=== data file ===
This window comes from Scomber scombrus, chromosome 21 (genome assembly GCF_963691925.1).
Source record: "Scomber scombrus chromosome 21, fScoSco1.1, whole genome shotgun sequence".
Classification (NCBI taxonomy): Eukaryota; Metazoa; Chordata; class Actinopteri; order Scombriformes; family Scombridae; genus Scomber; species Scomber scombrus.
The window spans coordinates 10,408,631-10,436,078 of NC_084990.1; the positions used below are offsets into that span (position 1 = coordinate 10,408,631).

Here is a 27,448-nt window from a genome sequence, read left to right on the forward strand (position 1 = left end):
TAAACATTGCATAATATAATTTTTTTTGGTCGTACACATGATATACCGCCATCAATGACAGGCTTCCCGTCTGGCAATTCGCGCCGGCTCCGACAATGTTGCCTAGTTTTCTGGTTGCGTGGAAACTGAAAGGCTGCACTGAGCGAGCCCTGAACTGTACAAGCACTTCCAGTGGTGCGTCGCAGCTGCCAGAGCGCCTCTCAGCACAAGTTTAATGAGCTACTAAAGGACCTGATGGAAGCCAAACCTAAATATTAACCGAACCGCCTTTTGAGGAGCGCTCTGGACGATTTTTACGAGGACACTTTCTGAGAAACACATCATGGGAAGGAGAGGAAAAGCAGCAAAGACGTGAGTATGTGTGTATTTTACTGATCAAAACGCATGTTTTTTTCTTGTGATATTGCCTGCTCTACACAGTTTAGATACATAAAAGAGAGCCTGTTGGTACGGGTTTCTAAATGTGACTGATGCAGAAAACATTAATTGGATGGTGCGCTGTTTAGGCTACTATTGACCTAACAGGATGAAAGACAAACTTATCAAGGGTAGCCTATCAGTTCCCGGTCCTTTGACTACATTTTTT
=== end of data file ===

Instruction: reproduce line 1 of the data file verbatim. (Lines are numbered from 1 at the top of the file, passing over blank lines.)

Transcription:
This window comes from Scomber scombrus, chromosome 21 (genome assembly GCF_963691925.1).